Collecting money for work done on a residential project can be a nightmare at times if you approach the subject in an unprofessional manner.
There is nothing that should stand in your way to receive payments for work that is done pursuant to the project plans and specifications.
You just need to make sure you perform the work as a professional. Make sure all agreements are in writing. Do no extra work beyond what is called out in the plans and specifications without a written change order. Get a qualified third party to make periodic, critical inspections.
Let’s back up and discuss what I have already thrown out.
Contract and Specifications that dictate how the project must be completed:
- These documents should be reviewed, initialed and dated to show they are the approved documents showing how the project is to be completed.
- Depending upon the size of the project; you need to agree and include in the documents when and how the periodic payments will be made.
- I recommend that a third qualified party be designated as the inspector for work done. If the project has a state, country, city or other building inspector; you could use their inspection reports and acceptance of the work to be acceptable to trigger the periodic payments.
- Depending upon the size of the project; you as the contractor, need to do your due diligence.
- Do you know your customer?
- How is the project going to be funded?
- The materials should be paid upon delivery so you do not allow yourself to be stuck between the owner and your suppliers.
- Have you ever considered using an escrow account to insure the money will be there when you need your next draw? This is something that you should consider!
- Absolutely do no work that deviates from the original plans and specifications without an approved change order.
- Make sure the person authorizing the change in work has the authority to do so.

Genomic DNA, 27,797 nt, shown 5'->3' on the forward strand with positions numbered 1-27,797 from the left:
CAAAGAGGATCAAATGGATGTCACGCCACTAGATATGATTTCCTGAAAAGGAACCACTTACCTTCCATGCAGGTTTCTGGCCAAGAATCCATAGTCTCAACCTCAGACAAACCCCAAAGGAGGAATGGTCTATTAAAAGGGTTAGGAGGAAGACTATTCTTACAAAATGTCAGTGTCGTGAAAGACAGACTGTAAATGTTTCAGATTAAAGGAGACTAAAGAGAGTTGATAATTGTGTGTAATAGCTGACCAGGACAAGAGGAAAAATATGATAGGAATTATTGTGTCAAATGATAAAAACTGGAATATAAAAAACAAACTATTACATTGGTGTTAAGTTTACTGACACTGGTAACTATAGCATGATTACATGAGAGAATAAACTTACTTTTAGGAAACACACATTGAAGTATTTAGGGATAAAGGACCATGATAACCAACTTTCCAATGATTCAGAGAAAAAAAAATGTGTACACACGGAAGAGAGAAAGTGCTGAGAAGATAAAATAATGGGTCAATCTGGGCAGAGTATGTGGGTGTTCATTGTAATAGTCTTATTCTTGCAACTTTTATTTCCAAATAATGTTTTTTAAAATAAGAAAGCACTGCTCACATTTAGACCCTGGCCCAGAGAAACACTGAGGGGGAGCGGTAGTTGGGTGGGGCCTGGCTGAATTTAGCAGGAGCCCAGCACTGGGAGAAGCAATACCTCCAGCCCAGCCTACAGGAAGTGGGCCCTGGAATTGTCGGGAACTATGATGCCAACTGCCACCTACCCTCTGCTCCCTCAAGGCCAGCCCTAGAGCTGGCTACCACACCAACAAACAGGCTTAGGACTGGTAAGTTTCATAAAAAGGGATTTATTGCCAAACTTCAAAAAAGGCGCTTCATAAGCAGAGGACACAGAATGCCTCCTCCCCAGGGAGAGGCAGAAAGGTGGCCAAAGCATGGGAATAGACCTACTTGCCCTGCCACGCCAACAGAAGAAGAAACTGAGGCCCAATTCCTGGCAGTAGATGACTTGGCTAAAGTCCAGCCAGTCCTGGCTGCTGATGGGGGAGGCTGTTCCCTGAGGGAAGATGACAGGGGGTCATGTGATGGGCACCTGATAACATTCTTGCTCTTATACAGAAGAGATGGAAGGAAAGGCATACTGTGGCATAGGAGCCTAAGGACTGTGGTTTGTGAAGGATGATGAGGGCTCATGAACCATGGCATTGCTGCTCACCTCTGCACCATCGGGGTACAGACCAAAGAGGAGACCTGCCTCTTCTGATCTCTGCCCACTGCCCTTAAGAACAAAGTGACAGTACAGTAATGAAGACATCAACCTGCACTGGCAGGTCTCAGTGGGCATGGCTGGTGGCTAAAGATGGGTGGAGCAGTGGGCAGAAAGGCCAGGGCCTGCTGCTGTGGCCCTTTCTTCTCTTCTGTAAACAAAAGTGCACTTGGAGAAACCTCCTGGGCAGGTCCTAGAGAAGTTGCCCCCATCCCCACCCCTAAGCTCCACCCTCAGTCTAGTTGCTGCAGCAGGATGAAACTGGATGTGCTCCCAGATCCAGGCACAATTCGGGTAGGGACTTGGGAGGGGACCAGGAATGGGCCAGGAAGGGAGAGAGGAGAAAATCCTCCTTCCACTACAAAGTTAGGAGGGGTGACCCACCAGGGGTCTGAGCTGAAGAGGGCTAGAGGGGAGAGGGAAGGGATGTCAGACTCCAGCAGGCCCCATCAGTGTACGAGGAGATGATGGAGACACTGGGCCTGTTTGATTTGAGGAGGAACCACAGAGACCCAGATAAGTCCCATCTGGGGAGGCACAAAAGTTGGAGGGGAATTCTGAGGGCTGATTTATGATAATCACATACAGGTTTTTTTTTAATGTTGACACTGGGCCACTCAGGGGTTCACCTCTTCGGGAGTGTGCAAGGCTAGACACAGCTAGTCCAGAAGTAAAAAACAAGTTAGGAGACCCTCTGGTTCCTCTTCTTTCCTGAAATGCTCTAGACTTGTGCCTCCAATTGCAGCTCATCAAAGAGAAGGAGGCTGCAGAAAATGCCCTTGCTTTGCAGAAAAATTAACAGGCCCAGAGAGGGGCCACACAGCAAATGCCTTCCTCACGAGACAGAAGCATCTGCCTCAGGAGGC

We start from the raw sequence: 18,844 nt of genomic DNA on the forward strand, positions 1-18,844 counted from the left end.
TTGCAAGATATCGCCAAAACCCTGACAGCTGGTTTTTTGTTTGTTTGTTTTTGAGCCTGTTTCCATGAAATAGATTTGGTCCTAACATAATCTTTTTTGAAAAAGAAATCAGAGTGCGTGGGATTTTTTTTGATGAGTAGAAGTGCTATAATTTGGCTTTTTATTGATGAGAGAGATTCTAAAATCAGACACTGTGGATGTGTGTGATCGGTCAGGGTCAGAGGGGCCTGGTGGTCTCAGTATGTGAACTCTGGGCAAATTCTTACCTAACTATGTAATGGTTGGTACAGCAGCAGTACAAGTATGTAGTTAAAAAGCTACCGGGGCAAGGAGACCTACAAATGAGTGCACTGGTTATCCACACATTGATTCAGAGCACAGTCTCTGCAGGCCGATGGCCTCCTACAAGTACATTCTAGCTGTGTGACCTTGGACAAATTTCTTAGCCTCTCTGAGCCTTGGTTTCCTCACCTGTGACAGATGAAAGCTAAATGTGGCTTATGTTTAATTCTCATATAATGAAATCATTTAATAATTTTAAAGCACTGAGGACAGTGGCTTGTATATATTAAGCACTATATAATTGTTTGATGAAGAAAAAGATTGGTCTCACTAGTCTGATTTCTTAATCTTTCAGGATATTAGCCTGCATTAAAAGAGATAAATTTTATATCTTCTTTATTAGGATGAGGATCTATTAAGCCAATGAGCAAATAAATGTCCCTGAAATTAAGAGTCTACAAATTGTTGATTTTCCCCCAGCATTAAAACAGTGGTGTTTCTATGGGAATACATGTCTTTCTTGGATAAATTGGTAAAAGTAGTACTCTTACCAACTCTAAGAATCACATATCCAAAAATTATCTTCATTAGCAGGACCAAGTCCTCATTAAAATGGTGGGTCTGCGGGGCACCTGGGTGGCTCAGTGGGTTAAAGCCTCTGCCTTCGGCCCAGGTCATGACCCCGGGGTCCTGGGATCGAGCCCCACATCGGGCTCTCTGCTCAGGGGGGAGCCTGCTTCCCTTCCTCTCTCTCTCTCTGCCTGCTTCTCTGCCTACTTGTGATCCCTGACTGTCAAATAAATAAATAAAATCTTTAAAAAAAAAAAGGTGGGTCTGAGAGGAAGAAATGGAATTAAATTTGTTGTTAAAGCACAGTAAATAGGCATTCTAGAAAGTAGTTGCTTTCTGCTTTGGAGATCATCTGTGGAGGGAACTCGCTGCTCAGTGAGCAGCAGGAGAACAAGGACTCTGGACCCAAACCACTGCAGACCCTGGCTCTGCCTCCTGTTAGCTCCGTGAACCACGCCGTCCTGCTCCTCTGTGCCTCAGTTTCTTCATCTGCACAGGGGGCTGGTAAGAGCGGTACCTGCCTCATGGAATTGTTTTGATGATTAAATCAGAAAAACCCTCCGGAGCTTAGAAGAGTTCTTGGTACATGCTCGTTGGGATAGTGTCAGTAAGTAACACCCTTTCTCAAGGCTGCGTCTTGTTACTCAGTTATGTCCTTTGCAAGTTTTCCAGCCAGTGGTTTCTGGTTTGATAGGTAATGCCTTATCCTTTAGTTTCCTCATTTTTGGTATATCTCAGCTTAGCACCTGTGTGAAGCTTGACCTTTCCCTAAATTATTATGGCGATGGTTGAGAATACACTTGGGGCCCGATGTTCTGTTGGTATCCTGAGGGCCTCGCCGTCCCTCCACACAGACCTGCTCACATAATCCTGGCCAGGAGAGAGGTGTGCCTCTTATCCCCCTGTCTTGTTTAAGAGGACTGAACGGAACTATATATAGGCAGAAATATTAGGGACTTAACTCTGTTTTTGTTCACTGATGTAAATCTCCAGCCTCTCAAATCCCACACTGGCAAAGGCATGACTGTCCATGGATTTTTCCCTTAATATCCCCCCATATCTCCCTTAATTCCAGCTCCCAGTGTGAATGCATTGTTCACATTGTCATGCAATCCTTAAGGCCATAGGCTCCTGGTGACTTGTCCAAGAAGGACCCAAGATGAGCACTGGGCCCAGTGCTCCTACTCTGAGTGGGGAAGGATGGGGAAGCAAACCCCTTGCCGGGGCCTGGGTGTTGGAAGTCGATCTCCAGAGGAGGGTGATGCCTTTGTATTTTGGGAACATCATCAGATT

- Make sure that the extra funds will be deposited and available.
- Do not allow yourself to be exposed to doing the extra work without adding extra time to the completion date. This could hurt you if the owner decides to impose penalties because you did not meet the original completion date.
You need to make red lines to the original project plans that depict the extra work or provide plans in an agreed manner that shows the work that deviates from the original plans.
- You need to document everything that happens on your project; make note everybody that sets foot on the job site while your company is in charge of the job site. Do not allow any unauthorized people to be on the property while you are in charge.
- Make sure that the proper insurance is in place before beginning construction. This will protect you and the owner of the property.
- The main thing you need to do is to make sure there are no misunderstandings throughout the completion of the project.
I have found that some people may become intimidated by the amount of paperwork and notifications that are sent but you need to insure everybody that you are only this to insure there are no misunderstandings and if anybody does not agree to the periodic reports they need to do so in writing so you can eliminate those misunderstandings before they become problems.
If you do the necessary paperwork you can eliminate most reasons for not being paid for work you have done on any project.
As long as you approach every project in a professional manner you should be able to receive your payments with no problems!